Unaffected Market Price. Partners’ charter does not define “unaffected” market price or how it should be determined. As discussed in our October 6th Q&A, we disagree with Partners’ statement in its proxy statement that “most recent unaffected” market price “is not a static concept limited by the stock price prior to the announcement of the Sprint-Nextel transaction, but rather, is a concept that should evolve over time, taking into consideration business fundamentals, both for Partners and the wireless sector as a whole.” In our complaint, we ask for a declaration that “most recent ‘unaffected’ public stock market price” means actual historical market prices for Partners’ stock at a particular time. As we said, we believe the most recent “unaffected” market price to which the charter refers is that which prevailed well before the possibility of the put exercise became manifest.


    Effects of Competitive/Technological Changes. As discussed in our October 6th Q&A, we do not believe that Partners’ charter permits the appraisers to ignore the impact of the evolving competitive environment or changing technology in the mobile telecommunications industry on Partners’ future prospects. In our complaint, we ask for a declaration that the willing buyer/willing seller fair market value standard requires consideration by the appraisers of competitive risks and technological changes that are already underway in the industry that we believe pose risks to Partners’ growth prospects and margins, and that the statement in Partners’ charter that there shall be no discount due to “the fact that only Nextel has an identical technology platform” doesn’t mean otherwise.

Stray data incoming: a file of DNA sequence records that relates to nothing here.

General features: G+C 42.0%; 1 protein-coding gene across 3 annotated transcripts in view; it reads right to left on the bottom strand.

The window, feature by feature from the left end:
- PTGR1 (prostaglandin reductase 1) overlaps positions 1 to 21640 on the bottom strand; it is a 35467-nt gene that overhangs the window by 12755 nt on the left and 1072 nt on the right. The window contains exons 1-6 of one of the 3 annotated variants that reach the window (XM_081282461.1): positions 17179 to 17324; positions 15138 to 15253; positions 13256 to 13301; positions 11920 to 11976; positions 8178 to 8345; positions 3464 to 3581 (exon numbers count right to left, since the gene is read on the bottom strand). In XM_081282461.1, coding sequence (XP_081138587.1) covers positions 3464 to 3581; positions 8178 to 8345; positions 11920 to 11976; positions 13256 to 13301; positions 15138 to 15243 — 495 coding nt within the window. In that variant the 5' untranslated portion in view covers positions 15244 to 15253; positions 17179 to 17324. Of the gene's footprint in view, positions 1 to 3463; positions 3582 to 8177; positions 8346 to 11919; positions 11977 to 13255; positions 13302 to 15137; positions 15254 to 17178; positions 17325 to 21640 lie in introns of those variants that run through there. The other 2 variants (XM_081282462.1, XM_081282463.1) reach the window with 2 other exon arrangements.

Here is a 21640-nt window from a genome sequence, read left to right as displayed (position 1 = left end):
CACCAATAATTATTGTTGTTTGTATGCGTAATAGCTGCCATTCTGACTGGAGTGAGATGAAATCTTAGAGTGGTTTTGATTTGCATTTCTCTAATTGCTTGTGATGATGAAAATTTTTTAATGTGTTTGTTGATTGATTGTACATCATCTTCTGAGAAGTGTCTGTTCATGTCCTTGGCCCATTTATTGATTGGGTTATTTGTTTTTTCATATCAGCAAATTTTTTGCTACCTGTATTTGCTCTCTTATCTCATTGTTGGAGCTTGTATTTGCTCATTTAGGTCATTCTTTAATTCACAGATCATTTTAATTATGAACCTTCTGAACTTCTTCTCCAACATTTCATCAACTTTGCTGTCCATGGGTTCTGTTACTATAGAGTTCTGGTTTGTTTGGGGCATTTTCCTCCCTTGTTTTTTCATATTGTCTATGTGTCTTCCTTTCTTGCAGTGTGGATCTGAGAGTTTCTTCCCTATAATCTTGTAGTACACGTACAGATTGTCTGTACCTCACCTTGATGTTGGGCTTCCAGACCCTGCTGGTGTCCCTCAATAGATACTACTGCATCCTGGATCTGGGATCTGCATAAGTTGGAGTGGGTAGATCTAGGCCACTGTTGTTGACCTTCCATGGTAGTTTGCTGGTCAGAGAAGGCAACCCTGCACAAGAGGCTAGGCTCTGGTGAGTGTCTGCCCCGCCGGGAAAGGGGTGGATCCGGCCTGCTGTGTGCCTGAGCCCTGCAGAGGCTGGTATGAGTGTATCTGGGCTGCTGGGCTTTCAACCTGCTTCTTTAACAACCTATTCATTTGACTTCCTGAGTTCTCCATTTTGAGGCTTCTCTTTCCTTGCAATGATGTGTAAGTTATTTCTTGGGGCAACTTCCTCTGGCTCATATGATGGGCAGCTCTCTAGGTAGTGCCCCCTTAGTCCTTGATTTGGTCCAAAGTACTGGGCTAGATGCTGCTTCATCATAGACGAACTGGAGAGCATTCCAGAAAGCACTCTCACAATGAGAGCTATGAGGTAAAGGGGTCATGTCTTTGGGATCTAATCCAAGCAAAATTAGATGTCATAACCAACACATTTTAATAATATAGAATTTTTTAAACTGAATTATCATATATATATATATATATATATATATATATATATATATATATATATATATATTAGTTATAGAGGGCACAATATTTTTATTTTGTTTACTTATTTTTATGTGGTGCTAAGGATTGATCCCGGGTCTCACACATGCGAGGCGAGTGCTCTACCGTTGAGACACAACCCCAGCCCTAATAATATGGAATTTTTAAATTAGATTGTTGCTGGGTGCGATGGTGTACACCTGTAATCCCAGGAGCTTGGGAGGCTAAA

Discounted Cash Flow (DCF). As discussed in our October 6th Q&A, we think that DCF valuation principles assume control of the business and that no additional “control premium” should be added to a DCF valuation. In our complaint, we ask for a declaration that it is inappropriate add a control premium to a DCF valuation.



  Q. How will this impact the timing of the appraisal process?


  A. With our papers for the declaratory judgment we asked for expedited review. Partners said in its press release today that it also wants expedited review. While it is impossible to predict the outcome of court proceedings, we do not believe that this declaratory judgment action will substantially impact the timing of the appraisal process.



Cautionary Notes


The put process and the definition of fair market value in Partners’ charter are complex and are subject to differing interpretations. Partners disagrees with us on the points raised in our declaratory judgment action, which is why we commenced it. If the put is exercised, third-party appraisers will determine fair market value under Partners’ charter. While we believe that our interpretations are correct, there is no assurance that our views will prevail.